Maximize Safety on the Road

Overview

Published: 08/17/2011

by Senior Care Society

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Aging does not automatically equal total loss of driving ability. There are many things you can do to continue driving safely, including modifying your car, the way you drive, and understanding and rectifying physical issues that may interfere with driving.

Take charge of your health

Regular check-ups are critical to keep you in the best possible driving shape. Other steps you can take include:

  • Getting your eyes checked every year. Make sure that corrective lenses are current. Keep the windshield, mirrors, and headlights clean, and turn brightness up on the instrument panel on your dashboard.
  • Having your hearing checked annually. If hearing aids are prescribed, make sure they are worn while driving. Be careful when opening car windows, though, as drafts can sometimes impair a hearing aid's effectiveness.
  • Talking with a doctor about the effects that ailments or medications may have on your driving ability. For example, if you have glaucoma, you may find tinted eyeglass lenses useful in reducing glare.
  • Sleeping well. Getting enough sleep is essential to driving well. If there are problems, try to improve nighttime sleep conditions and talk with your doctor about the effect of any sleep medications on driving.

Find the right car and any aids you need for driving

Choose a vehicle with automatic transmission, power steering, and power brakes. Keep your car in good working condition by visiting your mechanic for scheduled maintenance. Be sure that windows and headlights are always clean. An occupational therapist or a certified driving rehabilitation specialist, for example, can prescribe equipment to make it easier to steer the car and to operate the foot pedals.

Drive defensively

In these days of cell phones and digital music players, drivers are even more distracted than they used to be. This means you’ll want to take extra steps to drive safely, like leaving adequate space for the car in front of you, paying extra attention at intersections, and making sure you are driving appropriate to the flow of traffic. Avoid distractions such as talking on the phone while driving or trying to puzzle out a map, even if it’s a GPS on the car; pull over instead.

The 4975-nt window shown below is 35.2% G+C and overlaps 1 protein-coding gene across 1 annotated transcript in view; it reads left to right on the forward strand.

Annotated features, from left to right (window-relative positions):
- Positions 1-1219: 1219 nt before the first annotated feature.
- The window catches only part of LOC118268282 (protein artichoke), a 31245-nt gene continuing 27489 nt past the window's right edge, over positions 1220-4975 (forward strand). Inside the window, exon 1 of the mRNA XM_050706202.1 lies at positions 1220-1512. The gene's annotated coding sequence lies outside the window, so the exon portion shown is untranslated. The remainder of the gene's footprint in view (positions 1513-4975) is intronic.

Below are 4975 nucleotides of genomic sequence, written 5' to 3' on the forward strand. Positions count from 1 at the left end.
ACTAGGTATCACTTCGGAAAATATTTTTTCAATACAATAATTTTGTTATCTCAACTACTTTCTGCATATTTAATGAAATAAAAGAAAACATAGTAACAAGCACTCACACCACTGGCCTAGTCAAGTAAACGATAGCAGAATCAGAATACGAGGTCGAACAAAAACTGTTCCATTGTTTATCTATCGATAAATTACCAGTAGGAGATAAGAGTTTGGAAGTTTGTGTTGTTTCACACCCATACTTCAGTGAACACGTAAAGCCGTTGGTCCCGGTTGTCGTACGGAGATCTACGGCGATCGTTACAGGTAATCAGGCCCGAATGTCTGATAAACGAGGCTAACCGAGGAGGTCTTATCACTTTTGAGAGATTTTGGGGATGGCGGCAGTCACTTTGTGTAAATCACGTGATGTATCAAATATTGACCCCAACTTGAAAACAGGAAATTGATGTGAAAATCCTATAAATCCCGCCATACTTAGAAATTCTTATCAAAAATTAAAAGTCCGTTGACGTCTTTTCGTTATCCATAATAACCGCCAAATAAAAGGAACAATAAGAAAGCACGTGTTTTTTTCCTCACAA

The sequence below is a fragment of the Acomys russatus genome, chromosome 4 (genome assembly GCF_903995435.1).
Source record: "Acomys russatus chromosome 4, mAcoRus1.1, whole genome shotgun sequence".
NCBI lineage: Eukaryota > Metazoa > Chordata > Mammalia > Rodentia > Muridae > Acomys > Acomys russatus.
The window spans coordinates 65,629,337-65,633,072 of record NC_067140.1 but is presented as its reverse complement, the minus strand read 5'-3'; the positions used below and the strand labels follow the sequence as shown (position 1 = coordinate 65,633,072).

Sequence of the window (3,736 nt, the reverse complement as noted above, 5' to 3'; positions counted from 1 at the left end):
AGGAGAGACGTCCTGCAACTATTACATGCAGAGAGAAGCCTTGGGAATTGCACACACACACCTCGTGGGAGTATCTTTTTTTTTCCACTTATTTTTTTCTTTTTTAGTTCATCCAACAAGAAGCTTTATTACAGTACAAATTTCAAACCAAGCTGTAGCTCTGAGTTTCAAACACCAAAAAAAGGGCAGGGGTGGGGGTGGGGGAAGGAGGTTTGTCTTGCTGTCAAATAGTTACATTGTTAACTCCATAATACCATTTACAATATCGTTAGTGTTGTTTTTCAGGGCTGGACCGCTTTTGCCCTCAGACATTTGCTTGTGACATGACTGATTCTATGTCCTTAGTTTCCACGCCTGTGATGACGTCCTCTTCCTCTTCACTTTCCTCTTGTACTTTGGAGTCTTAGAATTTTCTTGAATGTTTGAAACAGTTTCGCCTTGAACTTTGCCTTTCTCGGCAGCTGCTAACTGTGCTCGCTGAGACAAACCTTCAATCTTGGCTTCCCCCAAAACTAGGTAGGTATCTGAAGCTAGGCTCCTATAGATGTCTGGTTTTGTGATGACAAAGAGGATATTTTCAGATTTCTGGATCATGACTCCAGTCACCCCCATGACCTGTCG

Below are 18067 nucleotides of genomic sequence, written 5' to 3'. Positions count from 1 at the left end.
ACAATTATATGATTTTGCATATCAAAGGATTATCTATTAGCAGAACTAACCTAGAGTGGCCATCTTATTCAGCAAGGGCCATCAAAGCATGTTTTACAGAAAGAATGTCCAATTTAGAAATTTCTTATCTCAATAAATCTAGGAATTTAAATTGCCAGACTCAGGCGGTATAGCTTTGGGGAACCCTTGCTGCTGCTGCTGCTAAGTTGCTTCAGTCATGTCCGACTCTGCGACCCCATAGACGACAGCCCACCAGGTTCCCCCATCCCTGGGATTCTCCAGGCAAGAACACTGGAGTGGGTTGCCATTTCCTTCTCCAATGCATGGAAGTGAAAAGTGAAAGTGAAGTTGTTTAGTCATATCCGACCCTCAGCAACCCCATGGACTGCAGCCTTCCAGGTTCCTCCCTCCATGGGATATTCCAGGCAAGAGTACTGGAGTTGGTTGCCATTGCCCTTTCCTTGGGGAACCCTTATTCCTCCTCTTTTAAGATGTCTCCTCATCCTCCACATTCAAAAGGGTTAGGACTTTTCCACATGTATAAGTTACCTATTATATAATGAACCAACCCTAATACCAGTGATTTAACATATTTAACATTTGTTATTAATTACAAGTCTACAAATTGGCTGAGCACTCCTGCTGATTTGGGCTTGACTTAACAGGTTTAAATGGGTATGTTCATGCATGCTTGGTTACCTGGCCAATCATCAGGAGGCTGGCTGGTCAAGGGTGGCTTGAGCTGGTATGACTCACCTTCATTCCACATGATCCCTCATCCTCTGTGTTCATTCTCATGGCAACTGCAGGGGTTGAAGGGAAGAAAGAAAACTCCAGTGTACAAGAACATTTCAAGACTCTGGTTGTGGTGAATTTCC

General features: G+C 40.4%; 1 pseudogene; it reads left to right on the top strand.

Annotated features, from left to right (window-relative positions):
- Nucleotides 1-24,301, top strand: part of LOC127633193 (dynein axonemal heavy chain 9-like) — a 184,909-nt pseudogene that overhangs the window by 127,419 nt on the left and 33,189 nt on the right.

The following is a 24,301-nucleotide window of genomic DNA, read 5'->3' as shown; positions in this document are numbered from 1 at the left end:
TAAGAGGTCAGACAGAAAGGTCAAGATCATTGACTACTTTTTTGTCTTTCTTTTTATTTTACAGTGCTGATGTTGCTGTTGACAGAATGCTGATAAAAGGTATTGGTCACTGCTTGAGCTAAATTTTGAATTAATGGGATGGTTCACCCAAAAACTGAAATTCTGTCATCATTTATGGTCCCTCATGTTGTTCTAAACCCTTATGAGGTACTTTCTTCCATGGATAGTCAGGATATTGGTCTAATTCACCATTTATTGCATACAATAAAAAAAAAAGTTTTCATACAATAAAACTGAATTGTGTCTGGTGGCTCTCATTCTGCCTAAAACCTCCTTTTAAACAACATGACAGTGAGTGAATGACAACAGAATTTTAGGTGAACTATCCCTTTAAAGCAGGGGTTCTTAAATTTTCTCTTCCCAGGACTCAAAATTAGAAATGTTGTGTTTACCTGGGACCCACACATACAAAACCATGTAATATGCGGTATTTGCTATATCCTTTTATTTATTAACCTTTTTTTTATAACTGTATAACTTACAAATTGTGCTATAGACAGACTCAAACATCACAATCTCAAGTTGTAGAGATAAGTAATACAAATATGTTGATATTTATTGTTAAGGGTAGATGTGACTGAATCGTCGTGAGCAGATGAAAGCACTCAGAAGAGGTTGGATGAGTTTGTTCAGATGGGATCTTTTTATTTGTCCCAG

Make sure you allow sufficient braking distance. Remember, if you double your speed—say from 30mph to 60mph—your braking distance does not become twice as long, it becomes four times as far, even more if the road is wet or icy.

Know your limitations

If a driving situation makes you uncomfortable, don’t do it. Many older drivers voluntarily begin to make changes in their driving practices. For instance, you may decide to drive only during daylight hours if you have trouble seeing well in reduced light. If fast-moving traffic bothers you, consider staying off freeways, highways, and find street routes instead. You may also decide to avoid driving in bad weather (rain, thunderstorms, snow, hail, ice). If you are going to a place that is unfamiliar to you, it is a good idea to plan your route before you leave so that you feel more confident and avoid getting lost.Listen to the concerns of others

If relatives, friends, or others begin to talk to you about your driving, it may be time to take a hard, honest look at your driving ability: